Today in Goonhammer Historicals we look at gaming in Feudal Japan, a time of warring clans and factions with an iconic aesthetic.
For hundreds of years Japan had been ruled by the Shogun, a military lord who controlled all the authority while the emperor sat as a puppet on the throne; this great lord had a number of lords below him known as the Daimyo.
This system seemed stable until in 1464 trouble began to brew. The shogun Ashikaga Yoshimasa was without an heir and asked his brother who had become a monk to leave that path and follow on from him, then unexpectedly Yoshimasa had a son.
Two factions began to form around which would take the shogunate. The Shogun himself retreated to his Palace and the conflict spilled over into combat as two of the clans began to raise armies and form alliances with other clans until the whole country was split in half, with an Eastern and an Western army ready for war.
The Onin War – 1467 to 1477
This war saw a scale of war unheard of in Japan prior to this date, the two forces clashed and even those areas not directly involved in the fighting saw sanctioned raiding and private wars as all control and power evaporated away.
Over ten years the two sides fought in many battles, allegiances shifted, revolts occurred and neither side really advanced their objectives.
This initial War provides a great backdrop and number of opportunities for gaming, with large forces and a great amount of interesting battles and points that you can recreate; this war took place before the introduction of guns into Japan which came in the early 1500s so allows you to focus on the traditional styles of warfare.
The Sengoku Jidai / Warring States Period – 1467 to 1615
Following on from the Onin war the country descended further into chaos. Without the unifying rulership that the Shogun had maintained the individual Daimyo lords began to fight amongst themselves and to split up the country into a patchwork of feudal holdings.
The Daimyo fortified their homes and castles and began to politic and fight amongst each other for power and control of these provinces, uniting, splintering and conquering each other for a hundred years. During this time a great number of military advancements came, guns were introduced, long spears that served similar roles to western pikes took hold and the tactics of war began to shift.
Then in around 1550 things began to change and a number of Daimyo came to prominence, men such as Oda Nobunaga, Tokugawa Ieyasu, and Toyotomi Hideyoshi.
Through clever allegiances and tactics the forces of the Oda clan formed alliances and pushed the boundaries of their control towards the capital, seeking to retake it and begin to reunify Japan. Nobunaga and then Tokugawa Ieyasu’s reunification of Japan is full of some fascinating battles, politicking and legendary actions and backstabbing. This push began the great series of conflicts that would end out the period but it would take more than 50 years and cost Nobunaga his life.
This whole period is full of wonderful opportunities with dozens of prominent names and their armies that you can focus on, with great battles and legendary tacticians winning against the odds.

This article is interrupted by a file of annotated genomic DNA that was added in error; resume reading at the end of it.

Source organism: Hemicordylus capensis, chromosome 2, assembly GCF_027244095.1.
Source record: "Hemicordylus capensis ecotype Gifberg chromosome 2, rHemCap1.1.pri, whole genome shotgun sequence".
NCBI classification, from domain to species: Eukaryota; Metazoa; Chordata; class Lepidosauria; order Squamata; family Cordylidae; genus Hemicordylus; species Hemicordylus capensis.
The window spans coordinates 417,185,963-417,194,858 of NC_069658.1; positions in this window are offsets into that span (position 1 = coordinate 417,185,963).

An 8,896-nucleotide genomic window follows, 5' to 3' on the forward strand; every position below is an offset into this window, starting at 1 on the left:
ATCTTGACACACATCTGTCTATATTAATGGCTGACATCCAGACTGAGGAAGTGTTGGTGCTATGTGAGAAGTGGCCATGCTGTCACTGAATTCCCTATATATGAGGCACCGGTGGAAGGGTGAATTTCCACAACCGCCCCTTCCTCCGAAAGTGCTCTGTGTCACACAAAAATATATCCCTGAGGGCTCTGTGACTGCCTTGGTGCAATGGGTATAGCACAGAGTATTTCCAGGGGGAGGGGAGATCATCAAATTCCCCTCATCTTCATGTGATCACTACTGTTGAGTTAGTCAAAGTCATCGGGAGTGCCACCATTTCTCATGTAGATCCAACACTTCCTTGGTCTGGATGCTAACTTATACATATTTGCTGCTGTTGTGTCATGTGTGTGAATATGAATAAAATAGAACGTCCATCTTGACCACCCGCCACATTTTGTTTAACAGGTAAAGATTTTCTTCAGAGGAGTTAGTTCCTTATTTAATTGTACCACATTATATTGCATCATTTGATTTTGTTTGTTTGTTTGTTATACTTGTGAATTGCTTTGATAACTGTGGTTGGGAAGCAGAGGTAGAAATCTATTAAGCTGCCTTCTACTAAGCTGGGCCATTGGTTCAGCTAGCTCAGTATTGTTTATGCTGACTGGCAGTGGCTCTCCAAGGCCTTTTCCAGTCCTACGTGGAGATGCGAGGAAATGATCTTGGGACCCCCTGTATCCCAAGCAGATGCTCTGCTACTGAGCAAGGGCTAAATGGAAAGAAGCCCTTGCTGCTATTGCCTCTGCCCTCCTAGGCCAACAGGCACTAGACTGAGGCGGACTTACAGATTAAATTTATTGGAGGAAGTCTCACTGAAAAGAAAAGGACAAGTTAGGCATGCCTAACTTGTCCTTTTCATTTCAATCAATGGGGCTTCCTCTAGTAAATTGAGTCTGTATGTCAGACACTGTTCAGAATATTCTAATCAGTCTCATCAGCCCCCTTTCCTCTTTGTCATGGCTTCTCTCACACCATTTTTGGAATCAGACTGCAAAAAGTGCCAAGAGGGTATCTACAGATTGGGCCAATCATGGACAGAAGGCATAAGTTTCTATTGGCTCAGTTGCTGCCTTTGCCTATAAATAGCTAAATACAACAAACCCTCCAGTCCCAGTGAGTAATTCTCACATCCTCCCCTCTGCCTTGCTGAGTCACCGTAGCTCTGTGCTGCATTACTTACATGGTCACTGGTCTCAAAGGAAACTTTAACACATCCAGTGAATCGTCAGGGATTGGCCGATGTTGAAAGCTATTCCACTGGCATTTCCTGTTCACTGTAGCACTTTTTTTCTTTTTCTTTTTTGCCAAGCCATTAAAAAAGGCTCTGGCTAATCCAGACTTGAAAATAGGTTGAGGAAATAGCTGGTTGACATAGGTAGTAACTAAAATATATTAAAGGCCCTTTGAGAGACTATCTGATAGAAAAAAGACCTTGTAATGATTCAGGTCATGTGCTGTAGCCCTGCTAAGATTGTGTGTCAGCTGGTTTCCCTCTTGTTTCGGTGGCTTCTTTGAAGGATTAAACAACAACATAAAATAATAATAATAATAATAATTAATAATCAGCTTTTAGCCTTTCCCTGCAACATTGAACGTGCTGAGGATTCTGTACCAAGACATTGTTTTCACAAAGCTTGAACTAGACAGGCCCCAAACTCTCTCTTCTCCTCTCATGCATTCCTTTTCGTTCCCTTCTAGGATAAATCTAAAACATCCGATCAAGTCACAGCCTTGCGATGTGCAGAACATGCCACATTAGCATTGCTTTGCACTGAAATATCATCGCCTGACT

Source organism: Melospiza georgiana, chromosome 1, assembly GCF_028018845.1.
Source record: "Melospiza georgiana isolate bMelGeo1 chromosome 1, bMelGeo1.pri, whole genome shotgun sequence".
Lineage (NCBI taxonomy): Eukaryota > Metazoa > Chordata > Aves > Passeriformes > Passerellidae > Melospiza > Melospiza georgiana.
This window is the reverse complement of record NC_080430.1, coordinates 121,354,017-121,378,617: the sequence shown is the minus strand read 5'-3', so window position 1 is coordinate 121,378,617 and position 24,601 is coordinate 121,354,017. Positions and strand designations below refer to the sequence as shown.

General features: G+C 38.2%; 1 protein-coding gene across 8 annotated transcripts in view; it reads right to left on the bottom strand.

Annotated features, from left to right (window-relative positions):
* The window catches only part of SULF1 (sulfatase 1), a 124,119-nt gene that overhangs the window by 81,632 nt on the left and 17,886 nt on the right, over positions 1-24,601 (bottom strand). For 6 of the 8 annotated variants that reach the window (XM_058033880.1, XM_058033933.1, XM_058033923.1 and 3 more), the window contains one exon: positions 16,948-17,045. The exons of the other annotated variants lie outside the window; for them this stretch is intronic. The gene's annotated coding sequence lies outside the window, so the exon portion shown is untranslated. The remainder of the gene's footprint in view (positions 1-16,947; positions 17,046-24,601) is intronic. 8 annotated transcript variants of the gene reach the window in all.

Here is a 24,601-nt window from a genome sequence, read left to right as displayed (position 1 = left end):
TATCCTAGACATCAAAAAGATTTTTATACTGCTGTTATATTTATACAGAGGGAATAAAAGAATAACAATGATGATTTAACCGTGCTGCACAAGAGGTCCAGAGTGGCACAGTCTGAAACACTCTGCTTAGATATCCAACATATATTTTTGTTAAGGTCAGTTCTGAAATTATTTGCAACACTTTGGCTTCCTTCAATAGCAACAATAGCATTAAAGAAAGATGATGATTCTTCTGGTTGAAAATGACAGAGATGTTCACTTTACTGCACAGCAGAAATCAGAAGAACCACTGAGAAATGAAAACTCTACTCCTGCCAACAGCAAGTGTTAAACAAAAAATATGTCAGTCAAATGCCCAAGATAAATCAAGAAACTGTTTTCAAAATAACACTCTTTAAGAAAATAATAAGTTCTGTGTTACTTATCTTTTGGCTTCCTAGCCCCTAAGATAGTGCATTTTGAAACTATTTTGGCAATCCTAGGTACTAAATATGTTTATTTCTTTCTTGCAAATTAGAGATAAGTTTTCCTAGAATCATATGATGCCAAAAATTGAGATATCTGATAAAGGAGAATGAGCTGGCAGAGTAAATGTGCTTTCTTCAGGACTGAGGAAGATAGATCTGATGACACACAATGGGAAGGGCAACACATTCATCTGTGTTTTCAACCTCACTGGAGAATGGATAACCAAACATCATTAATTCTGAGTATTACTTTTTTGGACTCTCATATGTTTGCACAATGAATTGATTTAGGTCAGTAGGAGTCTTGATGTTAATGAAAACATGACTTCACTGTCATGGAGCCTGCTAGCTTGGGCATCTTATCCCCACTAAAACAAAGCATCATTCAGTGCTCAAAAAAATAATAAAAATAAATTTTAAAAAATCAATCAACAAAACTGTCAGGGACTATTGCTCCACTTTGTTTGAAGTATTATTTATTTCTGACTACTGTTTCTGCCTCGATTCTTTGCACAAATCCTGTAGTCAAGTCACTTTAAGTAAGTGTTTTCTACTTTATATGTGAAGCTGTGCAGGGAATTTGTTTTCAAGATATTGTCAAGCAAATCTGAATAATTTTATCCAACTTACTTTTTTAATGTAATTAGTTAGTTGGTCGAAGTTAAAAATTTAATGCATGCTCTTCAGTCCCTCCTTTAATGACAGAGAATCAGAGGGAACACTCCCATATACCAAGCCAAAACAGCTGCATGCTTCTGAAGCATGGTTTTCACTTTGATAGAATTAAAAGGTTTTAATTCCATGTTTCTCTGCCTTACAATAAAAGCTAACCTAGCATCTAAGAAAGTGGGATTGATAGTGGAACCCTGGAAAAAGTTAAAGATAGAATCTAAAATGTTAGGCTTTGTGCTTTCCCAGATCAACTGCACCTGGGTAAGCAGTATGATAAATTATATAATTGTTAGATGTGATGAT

The Battle of Sekigahara – 1600
After Nobunaga’s death Hideyoshi managed to unite Japan. He began to rule the country again, the first actual ruler in over 100 years, but Tokugawa had proved too powerful a rival and so to get peace a number of agreements had been made, including that Tokugawa’s forces would not be required to take part in an invasion of Korea that ended quite badly. These agreements left Tokugawa in a strong position.
Hideyoshi died shortly after, and once more the peace began to fracture. This all led to a dramatic final major battle; the Battle of Sekigahara had over 170,000 soldiers, involved a lot of tactical maneuvering and eventually ended in a victory which leaned on a dramatic betrayal.
This battle in particular has a number of board and chit based games, although the scale of it makes playing any part of it with anything but the smallest of small scale miniatures rather difficult.
The Edo period – 1603 and 1868
Following the warring states period Japan entered an era of relative peace. This is the era where a lot of samurai movies that don’t focus on wars are set, perfect for small skirmish games or the like that seek to recreate those cool samurai movie showdowns thar are mostly unsuited to larger scale wargaming.
Wargaming in feudal Japan
One of the oddities of historical wargaming is that sometimes, for a whole bunch of reasons, the kind of warfare that most frequently took place in a period isn’t the most commonly represented form on the table. That’s definitely the case for feudal Japan, where historically battles could be enormous affairs, with tens of thousands of soldiers in tight formations fighting over vast stretches of terrain. Huge sieges, enormous pitched battles and other features of mass warfare were common throughout the period. Despite this, skirmish gaming is much more popular, and you’ll find it is better supported in wargaming circles.